Climate Bill Seen as Sign of Political Shift
WASHINGTON (Reuters) - A milestone, a landmark and "the political center of gravity is finally shifting on global warming."
Those accolades greeted a Senate subcommittee's approval on Thursday of a bill to cap greenhouse gas emissions, mostly because it is the first of a dozen such measures that might have a chance of becoming law.
The approval vote -- 4 to 3 -- means the bill will be debated in the full Environment and Public Works Committee, chaired by longtime environmentalist Sen. Barbara Boxer.
Boxer, a California Democrat, has indicated she wants the full committee to approve the measure by year's end. That would dovetail with a global conference on climate change in Bali, Indonesia in December. Hearings could start next week.
"We are finally on our way toward preventing the ravages of unfettered global warming," Boxer said in a statement after the vote. Beforehand, she told the panel: "This is a landmark day ... this is an issue whose time has come."
The bill -- formally known as America's Climate Security Act and informally by the names of its sponsors, Sens. Joe Lieberman and John Warner -- is different from earlier efforts because of its details on how a U.S. plan to cap carbon emissions and trade credits for them would work.
"People have said we need a Manhattan Project, we need a moon-shot project to combat global warming," said Lieberman, a Connecticut independent. "This is it."
But Sen. James Inhofe, an Oklahoma Republican who is skeptical about global warming, said the measure would put a heavy economic burden on U.S. citizens.
The Bush administration has opposed mandatory limits on carbon emissions, arguing that they could hurt the U.S. economy and urging voluntary measures instead.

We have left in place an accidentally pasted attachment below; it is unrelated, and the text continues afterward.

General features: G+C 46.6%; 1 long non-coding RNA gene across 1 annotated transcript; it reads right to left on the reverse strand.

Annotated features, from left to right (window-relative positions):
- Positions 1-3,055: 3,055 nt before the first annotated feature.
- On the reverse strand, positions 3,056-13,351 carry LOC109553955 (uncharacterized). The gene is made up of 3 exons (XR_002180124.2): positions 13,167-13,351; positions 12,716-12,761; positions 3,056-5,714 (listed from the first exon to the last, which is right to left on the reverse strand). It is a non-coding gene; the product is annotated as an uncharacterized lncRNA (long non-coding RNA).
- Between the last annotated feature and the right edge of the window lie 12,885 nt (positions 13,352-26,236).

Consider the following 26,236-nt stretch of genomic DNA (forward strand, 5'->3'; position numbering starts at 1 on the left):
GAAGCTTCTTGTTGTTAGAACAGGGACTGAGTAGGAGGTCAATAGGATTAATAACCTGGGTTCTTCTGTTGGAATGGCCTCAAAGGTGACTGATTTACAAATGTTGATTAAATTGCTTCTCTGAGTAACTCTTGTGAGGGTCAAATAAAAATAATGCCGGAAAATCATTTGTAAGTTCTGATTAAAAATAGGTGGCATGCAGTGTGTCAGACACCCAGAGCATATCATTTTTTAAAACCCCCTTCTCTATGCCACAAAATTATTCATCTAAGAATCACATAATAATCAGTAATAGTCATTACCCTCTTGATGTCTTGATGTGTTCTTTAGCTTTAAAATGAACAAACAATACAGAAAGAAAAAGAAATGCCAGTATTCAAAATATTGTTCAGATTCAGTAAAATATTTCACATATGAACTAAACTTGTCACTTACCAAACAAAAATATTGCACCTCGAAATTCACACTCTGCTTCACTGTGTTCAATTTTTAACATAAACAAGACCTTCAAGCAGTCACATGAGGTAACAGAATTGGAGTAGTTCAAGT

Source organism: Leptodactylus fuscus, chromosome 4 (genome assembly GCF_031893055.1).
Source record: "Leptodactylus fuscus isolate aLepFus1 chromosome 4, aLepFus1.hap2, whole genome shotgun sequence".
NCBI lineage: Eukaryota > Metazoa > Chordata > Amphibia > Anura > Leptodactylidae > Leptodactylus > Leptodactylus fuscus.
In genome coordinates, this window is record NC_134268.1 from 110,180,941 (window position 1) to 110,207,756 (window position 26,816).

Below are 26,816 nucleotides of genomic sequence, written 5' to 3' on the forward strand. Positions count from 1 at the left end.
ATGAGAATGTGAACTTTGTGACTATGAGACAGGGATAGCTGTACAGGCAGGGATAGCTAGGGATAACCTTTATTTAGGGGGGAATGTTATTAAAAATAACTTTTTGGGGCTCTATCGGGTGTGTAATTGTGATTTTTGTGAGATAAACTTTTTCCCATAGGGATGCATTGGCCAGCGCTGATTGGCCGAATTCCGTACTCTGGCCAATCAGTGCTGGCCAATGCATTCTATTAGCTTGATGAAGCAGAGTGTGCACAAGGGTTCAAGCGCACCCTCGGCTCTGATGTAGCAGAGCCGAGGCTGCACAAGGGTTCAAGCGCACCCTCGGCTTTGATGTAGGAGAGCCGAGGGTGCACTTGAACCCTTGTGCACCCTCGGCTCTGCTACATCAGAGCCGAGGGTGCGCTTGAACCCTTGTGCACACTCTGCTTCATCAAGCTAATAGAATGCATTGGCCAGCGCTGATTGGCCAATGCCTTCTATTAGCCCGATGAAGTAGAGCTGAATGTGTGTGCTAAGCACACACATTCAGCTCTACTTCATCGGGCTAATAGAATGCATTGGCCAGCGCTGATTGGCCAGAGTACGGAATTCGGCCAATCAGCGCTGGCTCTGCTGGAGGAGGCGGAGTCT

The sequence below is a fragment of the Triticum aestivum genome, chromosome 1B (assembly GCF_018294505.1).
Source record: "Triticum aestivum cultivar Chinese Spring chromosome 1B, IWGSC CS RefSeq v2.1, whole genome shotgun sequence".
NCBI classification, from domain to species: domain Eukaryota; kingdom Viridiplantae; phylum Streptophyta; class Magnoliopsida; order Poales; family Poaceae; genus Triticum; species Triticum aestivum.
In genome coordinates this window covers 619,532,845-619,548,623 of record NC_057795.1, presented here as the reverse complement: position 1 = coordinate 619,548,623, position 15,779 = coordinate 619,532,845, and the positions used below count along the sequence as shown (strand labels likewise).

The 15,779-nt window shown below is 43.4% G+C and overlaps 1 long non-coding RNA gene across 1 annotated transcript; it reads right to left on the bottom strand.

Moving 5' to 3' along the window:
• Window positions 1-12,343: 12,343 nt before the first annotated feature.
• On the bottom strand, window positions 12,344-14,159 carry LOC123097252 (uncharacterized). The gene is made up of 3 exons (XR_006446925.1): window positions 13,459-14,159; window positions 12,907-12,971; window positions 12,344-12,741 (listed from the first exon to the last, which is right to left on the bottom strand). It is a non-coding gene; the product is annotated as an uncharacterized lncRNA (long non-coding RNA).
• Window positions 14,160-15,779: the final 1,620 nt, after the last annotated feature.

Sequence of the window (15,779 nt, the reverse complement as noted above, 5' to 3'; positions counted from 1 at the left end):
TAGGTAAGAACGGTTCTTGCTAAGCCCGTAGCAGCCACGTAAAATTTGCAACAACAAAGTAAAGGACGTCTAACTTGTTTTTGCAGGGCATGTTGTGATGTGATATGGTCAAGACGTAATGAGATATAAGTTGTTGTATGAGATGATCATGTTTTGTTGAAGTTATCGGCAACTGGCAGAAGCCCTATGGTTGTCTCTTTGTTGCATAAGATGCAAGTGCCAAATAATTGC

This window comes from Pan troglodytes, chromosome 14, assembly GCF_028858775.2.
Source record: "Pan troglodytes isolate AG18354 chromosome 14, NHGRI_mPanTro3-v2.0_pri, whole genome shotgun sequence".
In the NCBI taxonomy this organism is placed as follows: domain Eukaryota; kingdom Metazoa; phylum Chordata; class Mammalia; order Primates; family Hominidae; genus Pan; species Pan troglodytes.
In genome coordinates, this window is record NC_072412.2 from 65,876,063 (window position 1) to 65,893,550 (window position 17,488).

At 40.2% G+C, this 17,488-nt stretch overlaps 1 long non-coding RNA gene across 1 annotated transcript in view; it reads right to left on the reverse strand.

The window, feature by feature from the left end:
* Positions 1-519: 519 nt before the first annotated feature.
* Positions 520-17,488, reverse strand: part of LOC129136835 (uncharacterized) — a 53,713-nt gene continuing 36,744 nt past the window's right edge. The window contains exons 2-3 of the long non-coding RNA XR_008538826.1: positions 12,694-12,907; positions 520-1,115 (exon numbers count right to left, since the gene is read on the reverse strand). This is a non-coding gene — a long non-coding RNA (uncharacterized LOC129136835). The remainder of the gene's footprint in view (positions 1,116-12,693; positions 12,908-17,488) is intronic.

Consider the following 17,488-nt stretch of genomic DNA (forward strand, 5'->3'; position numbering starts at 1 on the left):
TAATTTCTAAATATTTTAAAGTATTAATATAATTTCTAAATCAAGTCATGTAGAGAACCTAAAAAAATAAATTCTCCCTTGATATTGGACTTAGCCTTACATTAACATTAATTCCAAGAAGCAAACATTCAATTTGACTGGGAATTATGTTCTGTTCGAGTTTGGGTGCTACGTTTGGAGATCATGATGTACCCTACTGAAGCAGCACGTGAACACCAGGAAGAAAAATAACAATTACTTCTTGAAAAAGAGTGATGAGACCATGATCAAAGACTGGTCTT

SUPPORT FROM COAL-STATE SENATORS
The bill also features a provision that would require publicly traded companies to tell the Securities and Exchange Commission about any material risks they run as a result of climate change -- from damage due to increased wildfires, more severe hurricanes and worse droughts to the costs of complying with new regulations.
The bill has support from senators in coal-rich states, including Max Baucus, a Montana Democrat. Warner, the bill's co-sponsor, is a Republican from Virginia, another coal state.
Lawmakers from coal states have opposed previous carbon-capping bills, which took aim at coal as a big emitter of carbon dioxide, one of several "greenhouse gases" that most scientists believe trap heat and raise global temperatures.
The latest bill recognizes coal's role in global warming but offers financial incentives to develop clean coal technologies.
That provision rankled some environmental groups.
"The Lieberman-Warner bill will reward corporate polluters by handing them pollution permits worth almost half a trillion dollars," Erich Pica of the group Friends of the Earth, said in a statement. "The levels of pollution-rewarding giveaways in this bill are truly obscene."
"Polluters must pay for the damage they do to our planet -- period," the Sierra Club's Carl Pope said in a statement.
Even so, he supported sending the bill to the full committee.
So did the National Environmental Trust's Philip Clapp, who noted a shifting "center of gravity" on global warming.
"The question is no longer whether the U.S. will act to cut its global warming pollution, but by how much and how soon," said Clapp.
Elizabeth Thompson of Environmental Defense hailed the vote as "much more than a milestone," saying the bill offered "a real chance of enacting a mandatory cap on emissions in this Congress."